The Art of Weakness

great blue heron painting

“Jen” 30x40, oil on canvas SOLD

I came across the following blog post I wrote on this day exactly two years ago. I was doing a 30 in 30 challenge in which I did one painting every day for the month. Each painting was based on a story sent in to me. The theme was inspired by the Brene Brown quote: “Don’t shrink. Don’t puff up. Stand your sacred ground”. This post was day 2. I had all but forgotten about my November of 2016, but I stumbled across it, and it struck me as worth sharing again. I hope Jen’s words touch you as much as they did me then, and still do now:


From the Archives: November 2, 2016

Yesterday morning I dropped my precocious four year old at pre-k and then went to mass for All Saints Day. In the pew in front of me was a young mother with a baby strapped to her and two toddlers. The younger toddler was, let’s just say, spirited. It was all too familiar. He didn’t want to sit still. He spoke loudly. He whined. He had to go “pee pee”. What wasn’t familiar was the mom– she wasn’t frazzled at all. She took it all in stride. His tantrums did not result in one of her own. I couldn’t believe it. How often I have lost my cool over lesser offenses? With just my one child.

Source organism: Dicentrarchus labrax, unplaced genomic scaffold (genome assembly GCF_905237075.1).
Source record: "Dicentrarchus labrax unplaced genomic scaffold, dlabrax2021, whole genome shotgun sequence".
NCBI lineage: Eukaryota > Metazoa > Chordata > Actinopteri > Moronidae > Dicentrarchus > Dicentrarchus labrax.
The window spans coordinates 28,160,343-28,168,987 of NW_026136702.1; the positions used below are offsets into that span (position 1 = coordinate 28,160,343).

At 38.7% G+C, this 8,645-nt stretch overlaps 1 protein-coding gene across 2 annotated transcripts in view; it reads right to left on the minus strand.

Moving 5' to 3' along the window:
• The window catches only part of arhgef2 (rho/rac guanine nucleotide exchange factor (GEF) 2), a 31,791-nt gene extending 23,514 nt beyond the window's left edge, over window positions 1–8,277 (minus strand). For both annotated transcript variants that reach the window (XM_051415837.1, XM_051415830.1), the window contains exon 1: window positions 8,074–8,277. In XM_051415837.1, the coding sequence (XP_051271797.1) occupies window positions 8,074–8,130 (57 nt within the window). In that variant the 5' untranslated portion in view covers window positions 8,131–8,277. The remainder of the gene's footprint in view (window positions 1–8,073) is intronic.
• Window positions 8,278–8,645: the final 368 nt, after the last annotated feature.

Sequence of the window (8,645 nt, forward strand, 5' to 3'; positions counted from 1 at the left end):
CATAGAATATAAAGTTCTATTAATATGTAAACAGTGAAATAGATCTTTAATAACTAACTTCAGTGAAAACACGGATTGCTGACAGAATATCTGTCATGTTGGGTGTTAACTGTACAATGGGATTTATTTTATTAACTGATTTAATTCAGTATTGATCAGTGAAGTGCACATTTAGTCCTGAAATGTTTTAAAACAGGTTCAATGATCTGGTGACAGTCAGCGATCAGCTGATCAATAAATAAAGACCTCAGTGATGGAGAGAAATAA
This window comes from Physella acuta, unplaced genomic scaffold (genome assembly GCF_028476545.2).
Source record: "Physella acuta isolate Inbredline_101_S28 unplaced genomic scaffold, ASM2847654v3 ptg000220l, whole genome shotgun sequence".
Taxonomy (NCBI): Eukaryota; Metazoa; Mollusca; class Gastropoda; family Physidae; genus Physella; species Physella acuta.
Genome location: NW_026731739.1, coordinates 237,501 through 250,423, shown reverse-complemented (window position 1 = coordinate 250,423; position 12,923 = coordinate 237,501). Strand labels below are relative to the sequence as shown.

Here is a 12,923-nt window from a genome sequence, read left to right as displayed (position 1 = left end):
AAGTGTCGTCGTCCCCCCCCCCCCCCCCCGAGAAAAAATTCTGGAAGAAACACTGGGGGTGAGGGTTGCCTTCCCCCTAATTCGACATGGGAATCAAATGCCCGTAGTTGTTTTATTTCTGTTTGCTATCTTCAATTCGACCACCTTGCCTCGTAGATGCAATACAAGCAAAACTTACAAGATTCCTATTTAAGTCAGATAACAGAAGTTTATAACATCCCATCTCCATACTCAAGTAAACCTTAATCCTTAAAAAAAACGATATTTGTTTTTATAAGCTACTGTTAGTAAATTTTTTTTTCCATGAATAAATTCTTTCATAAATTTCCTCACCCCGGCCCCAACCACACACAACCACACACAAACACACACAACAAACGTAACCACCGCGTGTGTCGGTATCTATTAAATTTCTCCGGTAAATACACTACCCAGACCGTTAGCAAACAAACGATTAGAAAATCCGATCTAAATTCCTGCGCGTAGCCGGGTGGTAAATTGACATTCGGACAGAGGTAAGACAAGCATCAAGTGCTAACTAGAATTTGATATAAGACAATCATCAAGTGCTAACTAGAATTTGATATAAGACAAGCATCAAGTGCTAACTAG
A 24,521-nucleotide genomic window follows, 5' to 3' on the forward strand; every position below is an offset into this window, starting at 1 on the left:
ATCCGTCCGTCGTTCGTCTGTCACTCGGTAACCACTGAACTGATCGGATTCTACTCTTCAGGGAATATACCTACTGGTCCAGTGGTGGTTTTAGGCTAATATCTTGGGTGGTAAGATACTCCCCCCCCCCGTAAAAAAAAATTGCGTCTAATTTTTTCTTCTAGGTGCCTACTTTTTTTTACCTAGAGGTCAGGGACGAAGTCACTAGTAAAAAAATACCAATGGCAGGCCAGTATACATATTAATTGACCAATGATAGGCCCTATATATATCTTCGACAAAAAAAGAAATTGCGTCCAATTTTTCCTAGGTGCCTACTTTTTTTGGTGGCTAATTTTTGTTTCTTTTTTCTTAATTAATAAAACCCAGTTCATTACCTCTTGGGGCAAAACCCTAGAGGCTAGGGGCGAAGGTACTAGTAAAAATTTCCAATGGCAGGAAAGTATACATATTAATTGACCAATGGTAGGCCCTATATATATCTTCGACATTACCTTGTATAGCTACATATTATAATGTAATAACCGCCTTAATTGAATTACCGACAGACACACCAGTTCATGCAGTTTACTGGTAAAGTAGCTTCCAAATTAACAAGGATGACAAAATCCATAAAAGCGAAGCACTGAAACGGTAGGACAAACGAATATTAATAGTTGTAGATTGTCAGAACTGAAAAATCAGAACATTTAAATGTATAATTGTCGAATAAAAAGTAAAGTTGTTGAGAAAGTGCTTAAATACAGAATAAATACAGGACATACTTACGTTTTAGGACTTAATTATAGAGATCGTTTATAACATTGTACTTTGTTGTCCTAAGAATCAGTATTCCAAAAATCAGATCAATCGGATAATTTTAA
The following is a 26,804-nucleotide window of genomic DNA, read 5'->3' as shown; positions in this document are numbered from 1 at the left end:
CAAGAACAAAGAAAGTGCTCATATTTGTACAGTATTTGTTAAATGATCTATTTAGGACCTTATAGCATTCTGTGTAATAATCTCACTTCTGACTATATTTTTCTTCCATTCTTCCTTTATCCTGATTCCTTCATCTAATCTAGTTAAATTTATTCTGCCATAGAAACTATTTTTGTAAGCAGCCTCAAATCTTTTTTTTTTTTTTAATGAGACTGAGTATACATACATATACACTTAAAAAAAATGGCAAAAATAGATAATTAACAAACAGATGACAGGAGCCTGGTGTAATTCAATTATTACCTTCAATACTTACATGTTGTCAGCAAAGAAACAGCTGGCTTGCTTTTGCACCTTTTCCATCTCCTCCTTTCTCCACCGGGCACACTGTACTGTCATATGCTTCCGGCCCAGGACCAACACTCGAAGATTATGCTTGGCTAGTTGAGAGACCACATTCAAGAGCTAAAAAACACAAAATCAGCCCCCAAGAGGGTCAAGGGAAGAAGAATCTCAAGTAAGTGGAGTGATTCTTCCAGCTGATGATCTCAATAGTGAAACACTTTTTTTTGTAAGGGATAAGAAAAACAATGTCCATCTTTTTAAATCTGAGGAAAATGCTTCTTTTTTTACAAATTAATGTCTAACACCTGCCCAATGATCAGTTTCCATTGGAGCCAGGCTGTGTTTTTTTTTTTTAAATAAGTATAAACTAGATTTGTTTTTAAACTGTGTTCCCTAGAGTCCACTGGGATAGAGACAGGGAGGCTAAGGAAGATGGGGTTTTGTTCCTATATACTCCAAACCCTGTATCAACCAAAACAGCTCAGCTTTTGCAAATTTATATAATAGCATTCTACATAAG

Comparison is the thief of joy. I get it. But the mom stuff is hard in ways I could never have imagined. And then there’s the voice. The one that says you aren’t good enough, you aren’t doing enough, you aren’t enough. Most days I resist that voice, name it a liar.  Seeing other moms model patience and strength helps. Seeing other mom’s struggle helps too. The mom at church never looked over her shoulder to see who was watching or who might be offended by her not-so-quiet kid. She un-sanctimoniously handled it. I wasn’t jealous so much as impressed. I felt like pulling out my phone and jotting down some notes. Watching her made me realize that sometimes it’s okay to just be. I’m one to jump into “fixing” mode way too quickly. I’m one to worry too fast what others are thinking. This whole painting a day project was founded on the idea of standing your ground. And it’s okay to take up space in this world– even when that space involves an unruly child.